Coladangelo, who has been friends with Hancock since they met at Oxford University, was appointed to the board of the Department of Health and Social Care in September in a part-time role as as non-executive director, for which she is paid £15,000 a year.
Earlier this year she was also appointed an adviser to Hancock to help with the Government’s response to COVID-19, which the health secretary failed to declare.
Details of Hancock’s hiring decision came to light in a report by The Sunday Times yesterday.
Coladangelo was appointed as an unpaid adviser at the DHSC in March this year, on a six-month contract.
The Sunday Times quoted one source as saying: “Before Matt does anything big, he'll speak to Gina. She knows everything."
Coladangelo has held a parliamentary pass since April and a source claimed: “She has access to lots of confidential information."
In September, Hancock appointed Coladangelo as a non-executive director at DHSC.
She remains a shareholder in Luther Pendragon. Some of the agency's clients have won major government contracts in recent months. One client, British Airways, was paid £46m to fly PPE to the UK from China, while another, Accenture, was awarded £2.5m to help build the NHS COVID-19 app.
This is the latest in a series of damaging scandals involving friends and former colleagues of cabinet ministers being handed lucrative contracts or positions, with criticism of contracts given to public affairs and political comms agencies Hanbury Strategy, Public First and Topham Guerin.
And earlier this month the PRCA’s Public Affairs Board confirmed that it has launched an investigation into the conduct of Portland’s chairman, George Pascoe-Watson, and Portland consultant and Conservative peer Lord O'Shaughnessy, in response to allegations that they have breached the PRCA’s Professional Charter and the PAB’s Code of Conduct in relation to work they have done for DHSC.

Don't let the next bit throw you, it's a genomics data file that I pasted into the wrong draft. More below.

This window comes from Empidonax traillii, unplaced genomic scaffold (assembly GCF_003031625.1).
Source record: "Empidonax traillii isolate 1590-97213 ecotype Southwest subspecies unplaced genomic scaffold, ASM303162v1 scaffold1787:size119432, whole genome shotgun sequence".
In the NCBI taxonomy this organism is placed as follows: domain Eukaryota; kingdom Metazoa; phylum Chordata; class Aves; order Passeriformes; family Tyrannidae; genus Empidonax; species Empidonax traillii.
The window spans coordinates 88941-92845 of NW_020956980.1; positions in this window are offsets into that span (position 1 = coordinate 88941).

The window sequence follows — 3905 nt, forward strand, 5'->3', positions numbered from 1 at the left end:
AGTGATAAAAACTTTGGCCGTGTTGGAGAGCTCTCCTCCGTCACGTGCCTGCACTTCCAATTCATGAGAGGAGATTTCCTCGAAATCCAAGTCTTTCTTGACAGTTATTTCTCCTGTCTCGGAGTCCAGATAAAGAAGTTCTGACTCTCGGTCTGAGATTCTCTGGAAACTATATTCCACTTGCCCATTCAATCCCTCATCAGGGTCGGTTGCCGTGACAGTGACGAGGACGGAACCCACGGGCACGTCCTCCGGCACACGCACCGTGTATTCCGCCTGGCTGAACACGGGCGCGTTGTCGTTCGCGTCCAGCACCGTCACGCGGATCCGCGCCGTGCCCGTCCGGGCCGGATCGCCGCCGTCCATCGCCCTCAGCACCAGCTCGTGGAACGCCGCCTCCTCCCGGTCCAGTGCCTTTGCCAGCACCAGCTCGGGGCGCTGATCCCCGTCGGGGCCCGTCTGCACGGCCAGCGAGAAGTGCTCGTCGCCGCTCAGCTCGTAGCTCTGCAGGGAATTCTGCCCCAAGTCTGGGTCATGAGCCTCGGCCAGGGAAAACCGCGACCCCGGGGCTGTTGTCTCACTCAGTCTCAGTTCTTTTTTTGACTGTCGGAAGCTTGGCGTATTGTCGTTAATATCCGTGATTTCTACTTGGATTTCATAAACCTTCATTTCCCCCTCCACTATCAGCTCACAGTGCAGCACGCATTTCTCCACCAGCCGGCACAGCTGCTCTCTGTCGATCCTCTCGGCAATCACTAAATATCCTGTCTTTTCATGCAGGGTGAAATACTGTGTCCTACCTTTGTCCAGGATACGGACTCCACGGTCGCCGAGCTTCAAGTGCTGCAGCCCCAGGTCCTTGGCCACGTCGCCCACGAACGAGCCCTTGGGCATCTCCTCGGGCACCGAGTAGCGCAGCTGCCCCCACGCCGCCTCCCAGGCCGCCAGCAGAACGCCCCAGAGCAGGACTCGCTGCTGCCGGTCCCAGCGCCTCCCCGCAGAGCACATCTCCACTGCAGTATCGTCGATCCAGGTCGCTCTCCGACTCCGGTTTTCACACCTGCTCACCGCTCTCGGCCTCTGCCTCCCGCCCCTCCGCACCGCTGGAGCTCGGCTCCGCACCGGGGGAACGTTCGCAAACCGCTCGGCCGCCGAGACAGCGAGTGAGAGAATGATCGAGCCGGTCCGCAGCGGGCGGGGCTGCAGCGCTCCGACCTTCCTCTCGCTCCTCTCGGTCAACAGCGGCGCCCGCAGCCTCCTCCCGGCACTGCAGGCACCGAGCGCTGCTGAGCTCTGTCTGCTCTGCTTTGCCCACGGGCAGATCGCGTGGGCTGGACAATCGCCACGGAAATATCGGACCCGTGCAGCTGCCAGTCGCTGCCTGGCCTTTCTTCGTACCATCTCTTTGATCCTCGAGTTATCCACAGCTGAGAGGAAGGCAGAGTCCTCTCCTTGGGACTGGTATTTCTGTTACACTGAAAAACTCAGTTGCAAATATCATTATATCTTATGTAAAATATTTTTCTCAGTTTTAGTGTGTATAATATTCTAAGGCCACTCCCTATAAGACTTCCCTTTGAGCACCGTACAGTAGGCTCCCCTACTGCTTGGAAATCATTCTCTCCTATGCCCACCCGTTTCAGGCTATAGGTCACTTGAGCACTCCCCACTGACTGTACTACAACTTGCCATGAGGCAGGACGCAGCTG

Responding to the news that Coladangelo has benefited from her close ties to Hancock, a Department of Health and Social Care spokesperson said: “As part of an unprecedented response to this global pandemic we rightly have drawn on the expertise of a number of private sector partners who provided advice and expertise to assist in the Government’s vital work.”
They added: “By public and private sector organisations working together at pace, we were able to strengthen our response to the pandemic as quickly as possible, and we are now better prepared for the coming months as a result."
Before she joined Oliver Bonas – which was founded by her husband – six years ago, Coladangelo spent more than a decade at Luther Pendragon, where she rose to become a partner and helped lead a management buyout in 2005. Prior to that she worked as a senior account manager at Munro & Forster.
A spokesperson for Luther Pendragon stressed that Coladangelo had not been employed by the firm since 2014. “She has no involvement in the day-to-day running of Luther Pendragon, nor does she carry out any client work on behalf of Luther Pendragon,” they said.
The spokesperson added: "She receives no remuneration from Luther Pendragon, and has not done so since she ceased being an employee.”
However, they confirmed that she remains a shareholder in the business, and added: “The Companies House entries have been updated and corrected to confirm that she resigned as a Director in 2017.”
The spokesperson said: “We had no knowledge she had a parliamentary pass. Luther Pendragon employees do not hold parliamentary passes, and we adhere to the PRCA code.”
Oliver Bonas did not respond to a request for comment.
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